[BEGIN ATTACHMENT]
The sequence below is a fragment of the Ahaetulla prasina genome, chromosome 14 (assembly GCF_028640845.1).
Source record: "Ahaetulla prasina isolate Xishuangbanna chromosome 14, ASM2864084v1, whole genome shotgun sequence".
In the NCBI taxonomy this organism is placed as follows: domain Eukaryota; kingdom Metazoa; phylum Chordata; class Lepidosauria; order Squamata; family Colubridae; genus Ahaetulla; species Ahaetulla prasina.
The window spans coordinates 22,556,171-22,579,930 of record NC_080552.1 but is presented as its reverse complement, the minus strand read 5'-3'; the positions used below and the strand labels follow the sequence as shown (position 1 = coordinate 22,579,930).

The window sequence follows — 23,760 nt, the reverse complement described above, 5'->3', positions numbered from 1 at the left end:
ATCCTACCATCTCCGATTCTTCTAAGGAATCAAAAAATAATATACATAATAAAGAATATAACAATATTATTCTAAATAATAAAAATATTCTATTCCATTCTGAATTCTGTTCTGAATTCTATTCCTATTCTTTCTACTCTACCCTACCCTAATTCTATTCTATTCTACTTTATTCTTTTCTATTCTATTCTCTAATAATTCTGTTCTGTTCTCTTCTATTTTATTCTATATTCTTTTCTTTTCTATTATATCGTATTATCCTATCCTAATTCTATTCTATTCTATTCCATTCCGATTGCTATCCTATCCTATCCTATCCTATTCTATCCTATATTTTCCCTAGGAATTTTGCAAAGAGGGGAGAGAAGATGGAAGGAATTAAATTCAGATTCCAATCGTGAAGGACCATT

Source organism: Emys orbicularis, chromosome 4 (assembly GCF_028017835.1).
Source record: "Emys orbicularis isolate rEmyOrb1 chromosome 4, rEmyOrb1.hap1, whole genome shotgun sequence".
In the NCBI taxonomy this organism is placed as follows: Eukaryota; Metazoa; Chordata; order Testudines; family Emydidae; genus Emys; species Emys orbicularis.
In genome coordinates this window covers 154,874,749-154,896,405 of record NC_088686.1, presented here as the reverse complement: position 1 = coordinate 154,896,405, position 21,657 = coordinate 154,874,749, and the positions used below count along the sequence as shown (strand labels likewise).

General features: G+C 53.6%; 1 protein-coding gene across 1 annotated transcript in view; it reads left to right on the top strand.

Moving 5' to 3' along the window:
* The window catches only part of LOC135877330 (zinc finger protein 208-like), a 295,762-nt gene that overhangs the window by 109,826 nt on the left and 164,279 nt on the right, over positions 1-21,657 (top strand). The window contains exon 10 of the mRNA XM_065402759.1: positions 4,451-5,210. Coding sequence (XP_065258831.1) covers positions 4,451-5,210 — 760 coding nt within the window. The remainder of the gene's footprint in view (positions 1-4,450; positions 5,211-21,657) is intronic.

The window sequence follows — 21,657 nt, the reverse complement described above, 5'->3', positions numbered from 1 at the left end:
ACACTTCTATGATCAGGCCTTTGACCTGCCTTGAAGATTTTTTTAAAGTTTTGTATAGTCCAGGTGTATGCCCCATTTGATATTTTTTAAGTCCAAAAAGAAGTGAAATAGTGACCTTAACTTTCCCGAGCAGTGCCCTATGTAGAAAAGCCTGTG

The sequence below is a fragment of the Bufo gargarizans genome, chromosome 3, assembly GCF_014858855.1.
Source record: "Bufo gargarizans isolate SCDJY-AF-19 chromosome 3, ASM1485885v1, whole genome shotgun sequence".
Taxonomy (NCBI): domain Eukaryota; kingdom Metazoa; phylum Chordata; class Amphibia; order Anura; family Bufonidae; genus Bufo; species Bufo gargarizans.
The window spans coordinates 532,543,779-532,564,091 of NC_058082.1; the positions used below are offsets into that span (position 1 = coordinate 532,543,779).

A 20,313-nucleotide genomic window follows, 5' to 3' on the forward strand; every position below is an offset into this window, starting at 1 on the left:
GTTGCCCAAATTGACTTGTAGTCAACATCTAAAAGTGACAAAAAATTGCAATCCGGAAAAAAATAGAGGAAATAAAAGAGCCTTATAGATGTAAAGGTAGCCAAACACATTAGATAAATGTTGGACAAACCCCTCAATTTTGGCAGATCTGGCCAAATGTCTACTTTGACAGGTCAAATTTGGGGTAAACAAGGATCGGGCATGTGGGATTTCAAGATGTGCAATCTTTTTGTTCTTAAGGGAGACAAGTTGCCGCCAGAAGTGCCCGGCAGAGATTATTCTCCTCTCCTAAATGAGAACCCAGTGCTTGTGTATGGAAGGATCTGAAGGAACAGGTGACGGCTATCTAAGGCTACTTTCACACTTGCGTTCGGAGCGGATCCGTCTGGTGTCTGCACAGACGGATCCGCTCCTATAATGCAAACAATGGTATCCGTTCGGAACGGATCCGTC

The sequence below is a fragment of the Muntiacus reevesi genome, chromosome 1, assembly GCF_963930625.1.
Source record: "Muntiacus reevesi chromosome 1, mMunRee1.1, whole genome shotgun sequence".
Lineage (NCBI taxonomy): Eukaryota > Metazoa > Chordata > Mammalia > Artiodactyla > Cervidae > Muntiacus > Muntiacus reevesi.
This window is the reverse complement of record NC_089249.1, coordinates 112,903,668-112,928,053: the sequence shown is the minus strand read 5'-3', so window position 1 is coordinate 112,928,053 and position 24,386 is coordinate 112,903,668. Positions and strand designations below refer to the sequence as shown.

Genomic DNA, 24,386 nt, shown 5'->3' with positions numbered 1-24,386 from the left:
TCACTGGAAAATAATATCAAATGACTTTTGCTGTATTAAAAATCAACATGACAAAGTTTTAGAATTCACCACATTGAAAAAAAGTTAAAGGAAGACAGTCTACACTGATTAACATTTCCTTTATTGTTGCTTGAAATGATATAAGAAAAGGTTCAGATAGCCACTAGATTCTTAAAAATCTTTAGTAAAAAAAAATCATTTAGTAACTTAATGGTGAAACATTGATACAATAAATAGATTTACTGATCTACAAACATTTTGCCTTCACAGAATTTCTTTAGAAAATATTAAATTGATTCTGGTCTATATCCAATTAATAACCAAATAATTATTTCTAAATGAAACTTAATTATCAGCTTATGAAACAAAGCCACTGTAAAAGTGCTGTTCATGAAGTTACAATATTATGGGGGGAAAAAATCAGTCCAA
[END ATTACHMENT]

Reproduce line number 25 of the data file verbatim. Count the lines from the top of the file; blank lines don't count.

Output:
This window is the reverse complement of record NC_089249.1, coordinates 112,903,668-112,928,053: the sequence shown is the minus strand read 5'-3', so window position 1 is coordinate 112,928,053 and position 24,386 is coordinate 112,903,668. Positions and strand designations below refer to the sequence as shown.